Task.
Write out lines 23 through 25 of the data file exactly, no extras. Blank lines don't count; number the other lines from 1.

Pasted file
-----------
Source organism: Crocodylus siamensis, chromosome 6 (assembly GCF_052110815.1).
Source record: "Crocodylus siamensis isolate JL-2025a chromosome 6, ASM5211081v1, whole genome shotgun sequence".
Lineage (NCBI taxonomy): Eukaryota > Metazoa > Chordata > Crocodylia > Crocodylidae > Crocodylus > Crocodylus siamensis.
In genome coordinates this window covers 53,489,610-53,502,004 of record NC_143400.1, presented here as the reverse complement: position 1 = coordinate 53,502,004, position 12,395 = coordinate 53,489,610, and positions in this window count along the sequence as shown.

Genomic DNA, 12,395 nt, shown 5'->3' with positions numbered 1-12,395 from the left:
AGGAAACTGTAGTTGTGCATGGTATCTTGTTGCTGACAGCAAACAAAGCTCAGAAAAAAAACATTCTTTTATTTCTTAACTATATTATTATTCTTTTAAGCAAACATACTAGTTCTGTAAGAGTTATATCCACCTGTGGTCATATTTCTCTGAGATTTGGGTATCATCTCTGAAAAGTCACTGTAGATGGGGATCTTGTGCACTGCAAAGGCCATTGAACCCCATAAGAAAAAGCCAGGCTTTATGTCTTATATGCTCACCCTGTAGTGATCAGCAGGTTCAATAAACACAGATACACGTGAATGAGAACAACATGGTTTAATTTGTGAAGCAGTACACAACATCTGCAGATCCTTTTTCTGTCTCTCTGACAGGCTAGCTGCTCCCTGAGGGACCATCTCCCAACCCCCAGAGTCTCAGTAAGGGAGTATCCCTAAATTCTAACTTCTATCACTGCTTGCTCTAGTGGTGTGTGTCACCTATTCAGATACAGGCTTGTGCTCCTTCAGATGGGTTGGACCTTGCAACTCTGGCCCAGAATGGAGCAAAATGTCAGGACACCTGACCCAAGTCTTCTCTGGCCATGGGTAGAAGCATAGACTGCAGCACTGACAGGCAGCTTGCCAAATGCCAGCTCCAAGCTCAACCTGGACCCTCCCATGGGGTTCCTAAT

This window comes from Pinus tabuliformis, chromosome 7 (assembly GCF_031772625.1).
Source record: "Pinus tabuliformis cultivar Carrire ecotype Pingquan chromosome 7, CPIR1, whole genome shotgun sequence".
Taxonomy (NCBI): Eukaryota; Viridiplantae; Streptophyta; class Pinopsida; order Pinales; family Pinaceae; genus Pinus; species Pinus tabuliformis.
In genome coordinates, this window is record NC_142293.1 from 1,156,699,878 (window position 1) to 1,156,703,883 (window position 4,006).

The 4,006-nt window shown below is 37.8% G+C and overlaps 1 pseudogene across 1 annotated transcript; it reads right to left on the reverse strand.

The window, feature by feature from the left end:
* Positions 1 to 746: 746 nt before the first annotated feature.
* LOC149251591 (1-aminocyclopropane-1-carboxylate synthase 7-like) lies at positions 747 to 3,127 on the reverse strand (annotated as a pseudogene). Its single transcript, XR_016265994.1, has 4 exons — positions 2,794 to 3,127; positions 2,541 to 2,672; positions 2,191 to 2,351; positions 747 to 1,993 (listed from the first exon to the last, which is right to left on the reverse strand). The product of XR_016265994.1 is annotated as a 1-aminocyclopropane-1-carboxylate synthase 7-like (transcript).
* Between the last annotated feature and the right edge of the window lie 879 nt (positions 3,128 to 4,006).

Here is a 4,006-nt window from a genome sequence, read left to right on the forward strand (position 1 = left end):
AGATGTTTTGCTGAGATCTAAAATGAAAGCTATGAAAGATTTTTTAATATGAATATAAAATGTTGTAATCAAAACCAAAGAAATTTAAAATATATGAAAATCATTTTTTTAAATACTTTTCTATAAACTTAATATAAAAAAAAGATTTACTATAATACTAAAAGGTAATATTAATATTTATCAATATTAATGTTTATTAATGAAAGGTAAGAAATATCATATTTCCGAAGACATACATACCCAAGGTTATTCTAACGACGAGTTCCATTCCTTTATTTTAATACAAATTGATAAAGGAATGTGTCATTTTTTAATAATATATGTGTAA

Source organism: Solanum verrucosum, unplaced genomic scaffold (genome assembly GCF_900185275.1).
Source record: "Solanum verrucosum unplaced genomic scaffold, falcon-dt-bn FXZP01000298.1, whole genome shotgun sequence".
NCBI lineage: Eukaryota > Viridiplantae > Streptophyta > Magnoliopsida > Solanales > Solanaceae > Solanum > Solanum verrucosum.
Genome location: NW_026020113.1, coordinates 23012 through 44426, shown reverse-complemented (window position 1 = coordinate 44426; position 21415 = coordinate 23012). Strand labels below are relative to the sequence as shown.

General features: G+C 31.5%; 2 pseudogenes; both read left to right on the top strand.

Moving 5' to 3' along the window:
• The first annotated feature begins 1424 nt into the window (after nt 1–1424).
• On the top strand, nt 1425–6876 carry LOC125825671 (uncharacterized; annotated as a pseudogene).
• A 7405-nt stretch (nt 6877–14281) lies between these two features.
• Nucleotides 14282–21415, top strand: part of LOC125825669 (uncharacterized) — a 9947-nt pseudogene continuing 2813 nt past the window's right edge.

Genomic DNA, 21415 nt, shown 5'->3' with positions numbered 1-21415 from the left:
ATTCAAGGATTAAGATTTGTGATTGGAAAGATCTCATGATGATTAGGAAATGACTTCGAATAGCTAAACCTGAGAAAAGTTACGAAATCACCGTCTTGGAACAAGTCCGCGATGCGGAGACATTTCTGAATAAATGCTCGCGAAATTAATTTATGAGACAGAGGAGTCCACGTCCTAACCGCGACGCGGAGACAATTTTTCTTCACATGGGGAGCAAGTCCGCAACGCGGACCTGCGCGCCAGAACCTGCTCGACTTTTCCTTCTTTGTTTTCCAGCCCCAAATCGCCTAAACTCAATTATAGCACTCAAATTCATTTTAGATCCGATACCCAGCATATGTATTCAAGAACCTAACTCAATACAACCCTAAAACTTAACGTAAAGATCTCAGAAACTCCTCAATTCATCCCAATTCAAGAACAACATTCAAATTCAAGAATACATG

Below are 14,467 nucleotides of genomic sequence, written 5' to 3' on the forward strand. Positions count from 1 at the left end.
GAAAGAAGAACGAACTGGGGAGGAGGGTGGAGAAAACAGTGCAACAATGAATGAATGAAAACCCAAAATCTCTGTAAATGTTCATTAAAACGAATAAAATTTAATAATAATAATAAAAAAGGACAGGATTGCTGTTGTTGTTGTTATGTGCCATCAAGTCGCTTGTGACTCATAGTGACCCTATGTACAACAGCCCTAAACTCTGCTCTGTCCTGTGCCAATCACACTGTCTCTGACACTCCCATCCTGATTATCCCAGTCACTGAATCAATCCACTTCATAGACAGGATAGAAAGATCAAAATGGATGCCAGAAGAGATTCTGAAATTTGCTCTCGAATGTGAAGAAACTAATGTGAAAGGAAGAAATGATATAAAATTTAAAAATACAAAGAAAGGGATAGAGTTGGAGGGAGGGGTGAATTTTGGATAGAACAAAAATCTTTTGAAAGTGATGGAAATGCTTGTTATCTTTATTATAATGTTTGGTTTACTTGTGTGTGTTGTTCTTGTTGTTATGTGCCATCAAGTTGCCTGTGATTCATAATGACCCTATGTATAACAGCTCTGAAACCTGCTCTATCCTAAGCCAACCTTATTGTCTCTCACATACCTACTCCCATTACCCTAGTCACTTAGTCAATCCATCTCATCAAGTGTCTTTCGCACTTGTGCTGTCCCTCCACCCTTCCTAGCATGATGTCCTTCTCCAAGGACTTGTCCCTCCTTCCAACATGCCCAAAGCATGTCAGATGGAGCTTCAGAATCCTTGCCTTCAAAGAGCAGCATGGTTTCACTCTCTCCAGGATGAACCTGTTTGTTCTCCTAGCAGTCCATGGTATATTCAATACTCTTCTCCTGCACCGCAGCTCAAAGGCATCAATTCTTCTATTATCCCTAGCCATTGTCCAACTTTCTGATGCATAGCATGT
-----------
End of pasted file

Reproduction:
Moving 5' to 3' along the window:
• The first annotated feature begins 1424 nt into the window (after nt 1–1424).
• On the top strand, nt 1425–6876 carry LOC125825671 (uncharacterized; annotated as a pseudogene).